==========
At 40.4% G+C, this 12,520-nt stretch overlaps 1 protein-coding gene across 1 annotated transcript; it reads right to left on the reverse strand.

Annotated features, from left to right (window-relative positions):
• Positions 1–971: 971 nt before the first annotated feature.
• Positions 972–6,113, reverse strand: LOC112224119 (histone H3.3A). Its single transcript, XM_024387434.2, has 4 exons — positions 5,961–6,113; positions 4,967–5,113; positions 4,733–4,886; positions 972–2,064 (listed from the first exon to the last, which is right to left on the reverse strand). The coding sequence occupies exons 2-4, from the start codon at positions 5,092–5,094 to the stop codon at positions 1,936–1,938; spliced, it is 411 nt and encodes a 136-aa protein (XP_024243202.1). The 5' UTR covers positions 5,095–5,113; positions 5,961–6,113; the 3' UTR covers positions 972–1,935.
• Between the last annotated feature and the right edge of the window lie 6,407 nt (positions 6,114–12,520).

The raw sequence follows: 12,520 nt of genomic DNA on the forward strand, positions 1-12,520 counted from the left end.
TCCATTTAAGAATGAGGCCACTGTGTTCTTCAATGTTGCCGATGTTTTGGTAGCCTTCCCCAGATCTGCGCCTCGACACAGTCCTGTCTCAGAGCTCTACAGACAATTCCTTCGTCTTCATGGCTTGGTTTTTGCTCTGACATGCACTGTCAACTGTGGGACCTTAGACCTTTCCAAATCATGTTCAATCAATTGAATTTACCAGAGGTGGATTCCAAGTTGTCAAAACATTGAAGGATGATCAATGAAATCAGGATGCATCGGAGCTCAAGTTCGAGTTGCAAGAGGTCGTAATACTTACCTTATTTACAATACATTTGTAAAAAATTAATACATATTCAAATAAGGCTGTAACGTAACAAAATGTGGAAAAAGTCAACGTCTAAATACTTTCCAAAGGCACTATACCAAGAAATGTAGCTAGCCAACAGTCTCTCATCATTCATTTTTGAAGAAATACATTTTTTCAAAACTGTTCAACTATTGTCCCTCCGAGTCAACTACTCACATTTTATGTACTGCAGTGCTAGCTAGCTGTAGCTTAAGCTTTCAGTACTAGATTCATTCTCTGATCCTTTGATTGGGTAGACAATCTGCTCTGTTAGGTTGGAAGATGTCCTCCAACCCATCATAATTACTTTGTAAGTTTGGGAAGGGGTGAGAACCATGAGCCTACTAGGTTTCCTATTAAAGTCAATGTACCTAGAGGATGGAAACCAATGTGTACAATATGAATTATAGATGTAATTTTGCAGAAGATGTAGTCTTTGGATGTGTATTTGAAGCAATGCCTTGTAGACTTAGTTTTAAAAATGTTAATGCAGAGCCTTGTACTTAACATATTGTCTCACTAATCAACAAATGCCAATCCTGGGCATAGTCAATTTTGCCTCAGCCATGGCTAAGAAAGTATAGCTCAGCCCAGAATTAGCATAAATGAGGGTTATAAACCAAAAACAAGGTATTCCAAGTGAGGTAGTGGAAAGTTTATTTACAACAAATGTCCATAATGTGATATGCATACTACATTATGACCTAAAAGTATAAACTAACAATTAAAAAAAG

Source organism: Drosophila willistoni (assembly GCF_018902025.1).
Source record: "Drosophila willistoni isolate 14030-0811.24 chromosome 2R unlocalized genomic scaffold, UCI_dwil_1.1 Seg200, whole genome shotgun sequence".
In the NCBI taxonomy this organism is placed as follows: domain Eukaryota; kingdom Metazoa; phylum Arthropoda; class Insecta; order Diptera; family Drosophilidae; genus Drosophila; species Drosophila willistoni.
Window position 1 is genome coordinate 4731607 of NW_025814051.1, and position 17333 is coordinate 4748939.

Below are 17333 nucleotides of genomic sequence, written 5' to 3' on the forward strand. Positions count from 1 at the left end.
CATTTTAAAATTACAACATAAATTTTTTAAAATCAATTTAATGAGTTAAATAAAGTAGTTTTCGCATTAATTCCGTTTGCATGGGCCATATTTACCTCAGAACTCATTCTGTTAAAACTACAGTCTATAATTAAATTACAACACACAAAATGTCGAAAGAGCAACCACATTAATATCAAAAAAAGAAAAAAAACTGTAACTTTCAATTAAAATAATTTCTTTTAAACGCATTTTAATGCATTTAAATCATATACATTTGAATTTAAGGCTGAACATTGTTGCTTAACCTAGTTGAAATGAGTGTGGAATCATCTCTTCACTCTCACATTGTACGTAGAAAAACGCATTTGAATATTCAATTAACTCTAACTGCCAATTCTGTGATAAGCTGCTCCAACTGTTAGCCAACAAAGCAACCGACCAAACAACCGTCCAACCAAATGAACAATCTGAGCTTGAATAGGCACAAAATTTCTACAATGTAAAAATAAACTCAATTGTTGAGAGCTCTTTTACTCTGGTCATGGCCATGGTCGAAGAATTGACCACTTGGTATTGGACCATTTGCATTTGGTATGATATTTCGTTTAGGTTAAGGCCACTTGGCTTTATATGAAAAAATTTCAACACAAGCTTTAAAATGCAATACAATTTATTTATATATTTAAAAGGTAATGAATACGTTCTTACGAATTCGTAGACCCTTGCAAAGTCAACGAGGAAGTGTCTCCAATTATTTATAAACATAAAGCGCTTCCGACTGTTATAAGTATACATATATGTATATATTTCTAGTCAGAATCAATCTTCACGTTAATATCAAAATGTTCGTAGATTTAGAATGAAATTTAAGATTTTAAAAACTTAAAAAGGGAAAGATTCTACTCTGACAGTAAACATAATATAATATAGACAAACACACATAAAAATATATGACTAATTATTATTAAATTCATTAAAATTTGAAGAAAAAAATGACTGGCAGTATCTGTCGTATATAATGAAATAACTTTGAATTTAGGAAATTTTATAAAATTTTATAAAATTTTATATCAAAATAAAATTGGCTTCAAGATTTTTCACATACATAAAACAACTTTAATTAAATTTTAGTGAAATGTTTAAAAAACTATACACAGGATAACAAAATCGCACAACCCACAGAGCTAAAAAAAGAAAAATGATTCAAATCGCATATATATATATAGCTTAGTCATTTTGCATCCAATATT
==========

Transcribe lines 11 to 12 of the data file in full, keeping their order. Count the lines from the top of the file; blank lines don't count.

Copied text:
Window position 1 is genome coordinate 4731607 of NW_025814051.1, and position 17333 is coordinate 4748939.

Below are 17333 nucleotides of genomic sequence, written 5' to 3' on the forward strand. Positions count from 1 at the left end.